At this point the question will naturally be asked, "How can a medium, professional or otherwise, be entitled to credit for honesty, who represents himself as being able to hold communion with the spirits of the dead, or to be an instrument through which communications from spirits of the dead can be obtained, if, in point of fact, such communications have their origin wholly within his own personality?"

This is perhaps the most pertinent and the most far-reaching question that could be formulated in regard to the hypothesis under consideration. If it could not be fairly answered from a purely scientific standpoint, our hypothesis would not be worthy of further discussion; for it is simply impossible to presuppose that all the immense number of mediums, professional and private, who may be found in all ranks of society throughout the civilized world, are deliberately and consciously perpetrating a fraud upon mankind. On the contrary, I here take occasion to say that there is no system of religious belief which is so thoroughly fortified by facts as that of spiritism, when its phenomena are viewed from the standpoint of the investigator who is unacquainted with the latest scientific discoveries in the domain of experimental psychology. But with that knowledge in possession, the evidential value of the phenomena of spiritism is vastly depreciated, and the high character of the medium for truth and sincerity loses all its weight as a factor in the case.

The intelligent reader has already anticipated the answer to the foregoing question. It is simply this: that the subjective mind of the medium, being controlled by suggestion, believes itself to be the spirit of any deceased person whose name is suggested. It has been educated to that belief through the objective education and environment of the individual. It is, by the laws of its being, absolutely controlled by the objective belief of the medium, and the suggestions embraced in that belief. It is true that it often acts capriciously and independently, but it is always in pursuance of the auto-suggestion or belief of the medium that it is an extraneous and, therefore, an independent power.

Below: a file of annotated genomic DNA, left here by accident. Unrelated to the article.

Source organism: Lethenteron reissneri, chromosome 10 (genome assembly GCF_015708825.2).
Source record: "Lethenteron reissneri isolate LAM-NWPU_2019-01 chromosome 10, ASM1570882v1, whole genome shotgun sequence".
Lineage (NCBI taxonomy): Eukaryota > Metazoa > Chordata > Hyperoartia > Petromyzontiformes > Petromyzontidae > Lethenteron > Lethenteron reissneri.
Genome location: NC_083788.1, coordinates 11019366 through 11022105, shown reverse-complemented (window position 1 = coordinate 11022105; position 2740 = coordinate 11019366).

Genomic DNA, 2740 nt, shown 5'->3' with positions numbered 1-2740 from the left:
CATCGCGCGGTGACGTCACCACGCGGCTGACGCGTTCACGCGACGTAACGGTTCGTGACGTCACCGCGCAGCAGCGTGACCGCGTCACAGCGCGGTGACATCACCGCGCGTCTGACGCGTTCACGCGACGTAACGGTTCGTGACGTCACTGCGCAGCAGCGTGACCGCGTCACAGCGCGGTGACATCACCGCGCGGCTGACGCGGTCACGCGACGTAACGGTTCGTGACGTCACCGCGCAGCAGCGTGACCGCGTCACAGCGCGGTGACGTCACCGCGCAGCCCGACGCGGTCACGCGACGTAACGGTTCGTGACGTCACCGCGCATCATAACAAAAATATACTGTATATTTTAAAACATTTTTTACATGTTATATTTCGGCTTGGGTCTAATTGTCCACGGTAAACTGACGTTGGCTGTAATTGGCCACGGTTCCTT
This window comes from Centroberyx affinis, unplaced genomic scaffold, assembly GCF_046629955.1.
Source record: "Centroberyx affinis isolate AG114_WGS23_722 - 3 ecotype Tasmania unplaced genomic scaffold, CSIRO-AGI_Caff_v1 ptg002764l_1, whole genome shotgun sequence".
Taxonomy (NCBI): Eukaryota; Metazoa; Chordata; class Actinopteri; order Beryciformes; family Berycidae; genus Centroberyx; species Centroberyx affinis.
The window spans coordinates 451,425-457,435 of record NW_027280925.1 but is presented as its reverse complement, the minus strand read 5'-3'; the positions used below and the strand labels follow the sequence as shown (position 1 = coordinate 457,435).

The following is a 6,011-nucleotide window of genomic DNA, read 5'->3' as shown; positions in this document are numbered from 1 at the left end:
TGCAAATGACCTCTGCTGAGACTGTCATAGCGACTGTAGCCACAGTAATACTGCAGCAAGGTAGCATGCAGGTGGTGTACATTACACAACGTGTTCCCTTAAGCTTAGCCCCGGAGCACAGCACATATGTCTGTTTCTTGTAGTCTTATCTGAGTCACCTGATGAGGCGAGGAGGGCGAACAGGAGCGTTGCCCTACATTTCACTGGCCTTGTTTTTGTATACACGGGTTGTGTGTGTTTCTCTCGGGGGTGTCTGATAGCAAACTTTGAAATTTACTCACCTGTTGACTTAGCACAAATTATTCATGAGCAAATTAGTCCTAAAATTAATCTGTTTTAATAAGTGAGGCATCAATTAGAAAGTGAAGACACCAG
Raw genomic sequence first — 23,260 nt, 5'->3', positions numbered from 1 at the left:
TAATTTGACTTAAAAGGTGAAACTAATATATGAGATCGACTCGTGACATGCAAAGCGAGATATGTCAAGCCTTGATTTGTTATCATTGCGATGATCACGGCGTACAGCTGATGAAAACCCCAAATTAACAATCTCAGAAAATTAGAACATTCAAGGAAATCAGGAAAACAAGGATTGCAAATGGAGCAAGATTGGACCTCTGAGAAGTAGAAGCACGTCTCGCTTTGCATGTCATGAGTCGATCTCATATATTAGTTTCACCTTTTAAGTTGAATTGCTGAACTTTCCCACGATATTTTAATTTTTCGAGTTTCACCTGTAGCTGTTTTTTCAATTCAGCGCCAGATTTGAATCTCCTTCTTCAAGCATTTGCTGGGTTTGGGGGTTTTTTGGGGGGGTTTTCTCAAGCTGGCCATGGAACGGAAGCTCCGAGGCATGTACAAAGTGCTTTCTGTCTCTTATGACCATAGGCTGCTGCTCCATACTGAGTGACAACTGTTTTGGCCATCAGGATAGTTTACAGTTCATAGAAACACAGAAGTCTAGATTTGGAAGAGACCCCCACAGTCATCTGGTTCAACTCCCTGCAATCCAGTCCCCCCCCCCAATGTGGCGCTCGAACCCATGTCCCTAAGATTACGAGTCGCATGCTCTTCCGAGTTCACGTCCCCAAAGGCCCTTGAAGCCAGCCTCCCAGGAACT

No one who has witnessed even the stage exhibitions of the phenomena of hypnotism will doubt the substantial truth of this proposition. An intelligent subject can be made to assume any number of characters, diverse as the antipodes, and in each one he will imitate the original in thought, word, and action with perfect fidelity, so far as he knows the character, habits, and idiosyncrasies of the individual personated, firmly believing himself to be the individual he represents. He may, with the same facility, be transformed into an angel or a devil or an animal; and he will never doubt the truth of the suggestion, or fail to act the character suggested, so far as it is physically possible. These facts are well known to all hypnotists, as well as to all who witness the common stage exhibitions of the phenomena. Some stage hypnotists have much difficulty in preventing their subjects from exhibiting spiritistic phenomena on the platform. This was a common experience of Professor Cad-well, an American performer, who was himself a spiritist.